Science and Technology

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SCIENCE

The word science comes from the Latin "scientia," meaning knowledge.

Science seeks to understand the natural world.

Knowledge attained through study or practice," or "knowledge covering general truths of the operation of general laws, esp. as obtained and tested through scientific method [and] concerned with the physical world.

WHAT IS TECHNOLOGY

Technology is the process by which humans modify nature to meet their needs and wants. Most people, however, think of technology in terms of its artifacts: computers and software, aircraft, pesticides, water-treatment plants, birth-control pills, and microwave ovens, to name a few. But technology is more than these tangible products.

Technology includes the entire infrastructure necessary for the design, manufacture, operation, and repair of technological artifacts, from corporate headquarters and engineering schools to manufacturing plants and maintenance facilities. The knowledge and processes used to create and to operate technological artifacts -- engineering know-how, manufacturing expertise, and various technical skills -- are equally important part of technology.

Technology is a product of engineering and science, the study of the natural world. Science has two parts:

(1) a body of knowledge that has been accumulated over time and (2) a process-scientific inquiry-that generates knowledge about the natural world.

Engineering, too, consists of a body of knowledge-in this case knowledge of the design and creation of human-made products-and a process for solving problems. Science aims to understand the "why" and "how" of nature, engineering seeks to shape the natural world to meet human needs and wants. Engineering, therefore, could be called "design under constraint," with science-the laws of nature-being one of a number of limiting factors engineers must take into account. Other constraints include cost, reliability, safety, environmental impact, ease of use, available human and material resources, manufacturability, government regulations, laws, and even politics. In short, technology necessarily involves science and engineering.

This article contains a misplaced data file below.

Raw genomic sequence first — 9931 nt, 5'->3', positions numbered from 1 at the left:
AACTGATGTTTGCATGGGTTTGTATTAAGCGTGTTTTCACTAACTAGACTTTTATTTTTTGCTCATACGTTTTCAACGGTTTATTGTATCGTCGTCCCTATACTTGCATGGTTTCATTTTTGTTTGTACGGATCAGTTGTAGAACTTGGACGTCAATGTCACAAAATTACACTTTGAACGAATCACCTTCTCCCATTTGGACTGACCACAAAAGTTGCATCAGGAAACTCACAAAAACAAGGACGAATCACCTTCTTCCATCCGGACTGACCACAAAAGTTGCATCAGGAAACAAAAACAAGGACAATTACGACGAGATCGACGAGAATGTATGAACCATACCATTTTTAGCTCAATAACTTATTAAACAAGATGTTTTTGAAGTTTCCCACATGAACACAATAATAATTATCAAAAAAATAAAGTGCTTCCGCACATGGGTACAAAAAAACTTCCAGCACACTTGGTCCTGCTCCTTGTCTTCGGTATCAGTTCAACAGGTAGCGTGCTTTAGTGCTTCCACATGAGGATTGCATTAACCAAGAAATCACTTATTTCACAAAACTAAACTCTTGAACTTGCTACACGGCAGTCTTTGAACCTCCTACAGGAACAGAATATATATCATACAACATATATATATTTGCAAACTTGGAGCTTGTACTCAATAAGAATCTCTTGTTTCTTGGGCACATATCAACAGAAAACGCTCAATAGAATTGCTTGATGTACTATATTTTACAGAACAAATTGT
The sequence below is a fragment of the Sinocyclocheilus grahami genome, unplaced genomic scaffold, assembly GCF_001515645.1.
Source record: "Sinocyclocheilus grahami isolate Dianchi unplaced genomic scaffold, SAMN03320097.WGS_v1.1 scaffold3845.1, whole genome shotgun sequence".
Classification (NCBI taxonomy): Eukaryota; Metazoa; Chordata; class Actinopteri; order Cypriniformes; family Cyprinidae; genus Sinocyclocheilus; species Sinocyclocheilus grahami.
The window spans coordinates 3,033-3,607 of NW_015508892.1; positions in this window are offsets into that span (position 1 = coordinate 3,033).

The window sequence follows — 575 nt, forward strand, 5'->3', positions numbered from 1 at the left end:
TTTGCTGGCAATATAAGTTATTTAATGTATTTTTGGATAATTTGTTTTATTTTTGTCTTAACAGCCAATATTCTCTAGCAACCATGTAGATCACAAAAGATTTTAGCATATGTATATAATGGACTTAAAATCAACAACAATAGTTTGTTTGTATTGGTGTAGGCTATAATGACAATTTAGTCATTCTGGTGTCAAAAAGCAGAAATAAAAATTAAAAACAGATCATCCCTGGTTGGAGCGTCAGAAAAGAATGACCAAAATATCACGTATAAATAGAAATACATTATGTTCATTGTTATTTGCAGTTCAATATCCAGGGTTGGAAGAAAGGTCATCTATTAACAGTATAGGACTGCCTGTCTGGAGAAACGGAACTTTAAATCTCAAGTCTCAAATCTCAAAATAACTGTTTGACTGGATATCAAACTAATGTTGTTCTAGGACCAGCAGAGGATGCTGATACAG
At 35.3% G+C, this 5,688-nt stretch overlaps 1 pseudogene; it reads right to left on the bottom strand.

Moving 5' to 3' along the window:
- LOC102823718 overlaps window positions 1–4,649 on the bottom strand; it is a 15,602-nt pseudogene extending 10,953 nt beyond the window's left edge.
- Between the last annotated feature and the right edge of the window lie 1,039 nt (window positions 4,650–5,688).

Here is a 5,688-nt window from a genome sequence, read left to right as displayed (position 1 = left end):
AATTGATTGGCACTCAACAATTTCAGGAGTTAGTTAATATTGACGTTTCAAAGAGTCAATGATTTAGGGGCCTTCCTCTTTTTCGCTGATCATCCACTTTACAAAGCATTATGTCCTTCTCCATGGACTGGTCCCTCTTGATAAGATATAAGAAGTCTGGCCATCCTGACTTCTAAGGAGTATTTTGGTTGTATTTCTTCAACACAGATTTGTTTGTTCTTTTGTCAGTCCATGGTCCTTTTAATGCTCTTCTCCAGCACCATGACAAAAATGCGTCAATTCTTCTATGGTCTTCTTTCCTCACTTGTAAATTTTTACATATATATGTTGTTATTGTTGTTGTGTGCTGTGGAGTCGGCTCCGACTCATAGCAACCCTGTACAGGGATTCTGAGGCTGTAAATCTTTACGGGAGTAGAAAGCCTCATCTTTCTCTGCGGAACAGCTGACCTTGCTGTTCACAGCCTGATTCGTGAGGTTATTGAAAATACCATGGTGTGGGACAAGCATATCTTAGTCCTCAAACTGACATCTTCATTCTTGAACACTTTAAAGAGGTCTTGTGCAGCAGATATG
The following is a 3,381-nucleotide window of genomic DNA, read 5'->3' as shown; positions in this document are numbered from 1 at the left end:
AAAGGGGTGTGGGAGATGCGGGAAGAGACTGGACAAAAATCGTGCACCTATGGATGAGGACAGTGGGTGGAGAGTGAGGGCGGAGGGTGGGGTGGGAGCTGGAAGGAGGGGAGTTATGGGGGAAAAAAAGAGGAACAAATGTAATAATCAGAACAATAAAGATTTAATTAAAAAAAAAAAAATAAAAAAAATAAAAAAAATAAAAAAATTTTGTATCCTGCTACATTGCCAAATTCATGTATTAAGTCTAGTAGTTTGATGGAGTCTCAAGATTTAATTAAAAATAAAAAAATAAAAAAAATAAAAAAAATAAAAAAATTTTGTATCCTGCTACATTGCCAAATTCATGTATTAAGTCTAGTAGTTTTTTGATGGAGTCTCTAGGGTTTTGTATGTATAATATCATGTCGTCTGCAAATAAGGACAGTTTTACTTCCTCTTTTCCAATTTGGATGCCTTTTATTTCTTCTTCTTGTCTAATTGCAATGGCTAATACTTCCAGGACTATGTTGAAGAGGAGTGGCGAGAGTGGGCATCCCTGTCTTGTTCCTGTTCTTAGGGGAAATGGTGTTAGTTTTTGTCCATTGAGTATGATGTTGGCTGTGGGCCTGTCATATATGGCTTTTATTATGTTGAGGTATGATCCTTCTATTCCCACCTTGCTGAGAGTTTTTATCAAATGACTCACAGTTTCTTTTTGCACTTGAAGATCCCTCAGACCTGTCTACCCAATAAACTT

Throughout the twentieth century the uses of the term have increased to the point where it now encompasses a number of “classes” of technology:

1. Technology as Objects

Tools, machines, instruments, weapons, and appliances - the physical devices of technical performance

2. Technology as Knowledge

The know-how behind technological innovation

3. Technology as Activities

What people do - their skills, methods, procedures, and routines

4. Technology as a Process

Begins with a need and ends with a solution

5. Technology as a Socio-technical System

The manufacture and use of objects involving people and other objects in combination

THE NATURE OF TECHNOLOGY

The nature of technology has changed dramatically in the past hundred years. Indeed, the very ideas of technology as we now conceive it is relatively new.

For most of human history, technology was mainly the province of craftsmen who passed their know-how down from generation to generation, gradually improving designs, and adding new techniques and materials. By the beginning of the twentieth century, technology had become a large-scale enterprise that depended on large stores of knowledge and know-how, too much for any one person to master. Large organizations were now required for the development, manufacture, and operation of new technologies. Complex networks of interdependent technologies were developed, such as the suite of technologies for the automobile. These include gas and oil refineries, filling stations and repair shops, tire manufacturers, automobile assembly plants, the highway system, and many more. The government began to play a larger role in shaping technology through technological policies and regulations.

The meaning of the word "technology" evolved to reflect these changes. In the nineteenth...
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